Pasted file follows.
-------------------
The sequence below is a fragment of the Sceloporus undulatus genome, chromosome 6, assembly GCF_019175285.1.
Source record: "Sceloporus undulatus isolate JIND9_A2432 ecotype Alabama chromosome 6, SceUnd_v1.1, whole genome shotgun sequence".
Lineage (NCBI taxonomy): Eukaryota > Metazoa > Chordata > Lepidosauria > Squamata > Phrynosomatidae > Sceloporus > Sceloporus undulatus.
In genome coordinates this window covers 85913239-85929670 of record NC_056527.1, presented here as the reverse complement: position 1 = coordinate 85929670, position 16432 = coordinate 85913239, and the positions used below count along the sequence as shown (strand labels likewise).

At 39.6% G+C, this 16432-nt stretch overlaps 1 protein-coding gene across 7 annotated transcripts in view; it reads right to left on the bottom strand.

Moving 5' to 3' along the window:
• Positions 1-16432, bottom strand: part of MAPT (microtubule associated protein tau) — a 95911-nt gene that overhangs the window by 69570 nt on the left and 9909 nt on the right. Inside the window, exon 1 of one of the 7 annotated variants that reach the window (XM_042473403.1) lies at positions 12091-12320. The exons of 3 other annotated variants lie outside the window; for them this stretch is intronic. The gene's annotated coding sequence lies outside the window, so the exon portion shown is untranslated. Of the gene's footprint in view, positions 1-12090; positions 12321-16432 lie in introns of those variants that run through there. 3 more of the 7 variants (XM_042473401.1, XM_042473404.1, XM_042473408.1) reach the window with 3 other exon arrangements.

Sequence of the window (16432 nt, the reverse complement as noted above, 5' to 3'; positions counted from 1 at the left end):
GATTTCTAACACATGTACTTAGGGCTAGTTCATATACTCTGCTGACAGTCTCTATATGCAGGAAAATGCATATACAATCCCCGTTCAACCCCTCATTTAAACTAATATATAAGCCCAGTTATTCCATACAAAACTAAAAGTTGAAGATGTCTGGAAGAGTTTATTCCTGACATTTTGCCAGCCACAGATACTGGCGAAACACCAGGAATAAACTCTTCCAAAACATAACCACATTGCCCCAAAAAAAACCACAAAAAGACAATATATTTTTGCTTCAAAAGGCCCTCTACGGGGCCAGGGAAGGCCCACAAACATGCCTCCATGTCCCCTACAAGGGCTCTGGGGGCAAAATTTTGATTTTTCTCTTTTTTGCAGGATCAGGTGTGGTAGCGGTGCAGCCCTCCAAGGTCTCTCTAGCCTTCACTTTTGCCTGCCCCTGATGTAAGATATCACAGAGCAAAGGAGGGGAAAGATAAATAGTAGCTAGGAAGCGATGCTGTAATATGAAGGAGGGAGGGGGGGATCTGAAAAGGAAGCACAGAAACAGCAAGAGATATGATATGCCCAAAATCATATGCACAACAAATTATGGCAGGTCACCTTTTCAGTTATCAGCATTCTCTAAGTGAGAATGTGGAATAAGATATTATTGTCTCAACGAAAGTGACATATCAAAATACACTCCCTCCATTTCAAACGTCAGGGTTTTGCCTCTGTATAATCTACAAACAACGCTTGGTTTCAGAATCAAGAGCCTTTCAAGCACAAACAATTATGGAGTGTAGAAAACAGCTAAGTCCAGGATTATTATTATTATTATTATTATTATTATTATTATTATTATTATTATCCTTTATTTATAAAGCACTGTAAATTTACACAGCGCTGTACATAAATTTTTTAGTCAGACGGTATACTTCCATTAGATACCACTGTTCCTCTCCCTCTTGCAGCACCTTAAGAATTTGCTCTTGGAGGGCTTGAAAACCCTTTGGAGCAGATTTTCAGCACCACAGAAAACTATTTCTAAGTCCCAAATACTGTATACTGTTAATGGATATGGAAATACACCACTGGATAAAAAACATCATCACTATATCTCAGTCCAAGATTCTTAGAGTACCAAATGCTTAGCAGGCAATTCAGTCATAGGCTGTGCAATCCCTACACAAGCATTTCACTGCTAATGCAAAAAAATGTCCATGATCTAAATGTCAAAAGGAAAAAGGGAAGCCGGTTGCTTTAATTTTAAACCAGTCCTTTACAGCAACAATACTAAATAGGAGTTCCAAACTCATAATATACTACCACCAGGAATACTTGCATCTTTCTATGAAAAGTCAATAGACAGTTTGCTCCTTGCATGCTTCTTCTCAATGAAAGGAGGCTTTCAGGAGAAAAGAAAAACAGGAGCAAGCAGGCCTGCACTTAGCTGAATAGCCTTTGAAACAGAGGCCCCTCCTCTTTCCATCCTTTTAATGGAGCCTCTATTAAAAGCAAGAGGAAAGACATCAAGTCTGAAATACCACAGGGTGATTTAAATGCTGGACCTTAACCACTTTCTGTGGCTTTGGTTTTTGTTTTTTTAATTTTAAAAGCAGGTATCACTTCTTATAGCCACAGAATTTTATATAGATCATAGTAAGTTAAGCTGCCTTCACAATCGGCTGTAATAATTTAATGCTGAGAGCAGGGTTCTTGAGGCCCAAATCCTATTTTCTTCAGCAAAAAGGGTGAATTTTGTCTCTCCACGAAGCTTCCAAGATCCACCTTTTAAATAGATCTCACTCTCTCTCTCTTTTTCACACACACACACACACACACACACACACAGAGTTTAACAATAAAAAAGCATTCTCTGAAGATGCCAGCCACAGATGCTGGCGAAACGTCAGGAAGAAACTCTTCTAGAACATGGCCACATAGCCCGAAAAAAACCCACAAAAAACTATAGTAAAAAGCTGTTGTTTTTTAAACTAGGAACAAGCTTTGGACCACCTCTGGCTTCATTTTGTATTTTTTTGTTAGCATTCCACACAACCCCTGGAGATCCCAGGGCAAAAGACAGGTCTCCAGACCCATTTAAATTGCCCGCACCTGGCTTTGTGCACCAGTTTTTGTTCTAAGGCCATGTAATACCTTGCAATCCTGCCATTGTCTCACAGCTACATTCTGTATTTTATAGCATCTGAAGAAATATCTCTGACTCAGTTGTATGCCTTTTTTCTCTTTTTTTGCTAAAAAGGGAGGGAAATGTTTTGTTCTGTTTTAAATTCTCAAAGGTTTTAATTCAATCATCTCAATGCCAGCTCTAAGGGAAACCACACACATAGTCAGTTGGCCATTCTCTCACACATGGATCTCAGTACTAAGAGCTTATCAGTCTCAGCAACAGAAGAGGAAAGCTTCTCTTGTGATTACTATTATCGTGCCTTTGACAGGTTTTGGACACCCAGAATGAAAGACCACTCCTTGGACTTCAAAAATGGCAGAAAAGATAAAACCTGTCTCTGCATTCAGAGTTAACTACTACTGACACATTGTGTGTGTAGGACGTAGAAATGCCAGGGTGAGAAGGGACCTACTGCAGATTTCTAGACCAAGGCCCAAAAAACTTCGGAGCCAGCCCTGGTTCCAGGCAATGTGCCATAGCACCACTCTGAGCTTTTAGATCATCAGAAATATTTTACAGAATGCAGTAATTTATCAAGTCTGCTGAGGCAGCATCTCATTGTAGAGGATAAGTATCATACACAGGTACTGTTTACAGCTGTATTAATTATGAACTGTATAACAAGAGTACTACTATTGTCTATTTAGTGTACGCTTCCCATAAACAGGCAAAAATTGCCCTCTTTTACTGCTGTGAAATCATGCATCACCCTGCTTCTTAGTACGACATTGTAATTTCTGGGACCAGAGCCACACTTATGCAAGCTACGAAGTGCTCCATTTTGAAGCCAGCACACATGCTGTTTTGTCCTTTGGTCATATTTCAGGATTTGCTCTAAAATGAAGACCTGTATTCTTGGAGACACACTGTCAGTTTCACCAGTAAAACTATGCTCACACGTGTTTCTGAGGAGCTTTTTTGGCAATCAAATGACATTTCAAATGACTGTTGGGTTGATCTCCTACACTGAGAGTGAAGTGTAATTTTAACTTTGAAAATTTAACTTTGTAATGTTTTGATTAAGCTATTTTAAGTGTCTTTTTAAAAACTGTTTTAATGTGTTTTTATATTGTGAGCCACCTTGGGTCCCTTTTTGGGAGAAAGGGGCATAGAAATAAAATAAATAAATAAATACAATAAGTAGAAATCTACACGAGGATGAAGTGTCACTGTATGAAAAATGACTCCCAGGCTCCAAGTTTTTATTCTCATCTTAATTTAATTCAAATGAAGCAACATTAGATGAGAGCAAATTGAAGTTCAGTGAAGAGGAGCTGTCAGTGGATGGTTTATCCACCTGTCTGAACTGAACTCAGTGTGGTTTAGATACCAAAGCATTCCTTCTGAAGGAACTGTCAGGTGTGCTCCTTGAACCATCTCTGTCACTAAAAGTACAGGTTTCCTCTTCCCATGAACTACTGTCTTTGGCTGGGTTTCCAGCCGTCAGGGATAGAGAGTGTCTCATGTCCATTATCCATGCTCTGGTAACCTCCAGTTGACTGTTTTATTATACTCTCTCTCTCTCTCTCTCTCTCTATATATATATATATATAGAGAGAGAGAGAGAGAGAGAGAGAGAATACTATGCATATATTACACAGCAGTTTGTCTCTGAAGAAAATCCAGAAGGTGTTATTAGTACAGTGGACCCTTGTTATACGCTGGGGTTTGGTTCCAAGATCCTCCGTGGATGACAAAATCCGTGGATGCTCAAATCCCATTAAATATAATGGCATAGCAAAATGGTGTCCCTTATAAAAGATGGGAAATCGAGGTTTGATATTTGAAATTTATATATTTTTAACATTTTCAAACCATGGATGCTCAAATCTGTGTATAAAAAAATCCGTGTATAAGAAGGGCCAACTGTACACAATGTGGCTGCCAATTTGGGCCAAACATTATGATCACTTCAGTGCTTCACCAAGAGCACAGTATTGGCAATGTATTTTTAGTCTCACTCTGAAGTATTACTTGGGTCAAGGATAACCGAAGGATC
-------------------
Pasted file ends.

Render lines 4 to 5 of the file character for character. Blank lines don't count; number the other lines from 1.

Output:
In genome coordinates this window covers 85913239-85929670 of record NC_056527.1, presented here as the reverse complement: position 1 = coordinate 85929670, position 16432 = coordinate 85913239, and the positions used below count along the sequence as shown (strand labels likewise).

At 39.6% G+C, this 16432-nt stretch overlaps 1 protein-coding gene across 7 annotated transcripts in view; it reads right to left on the bottom strand.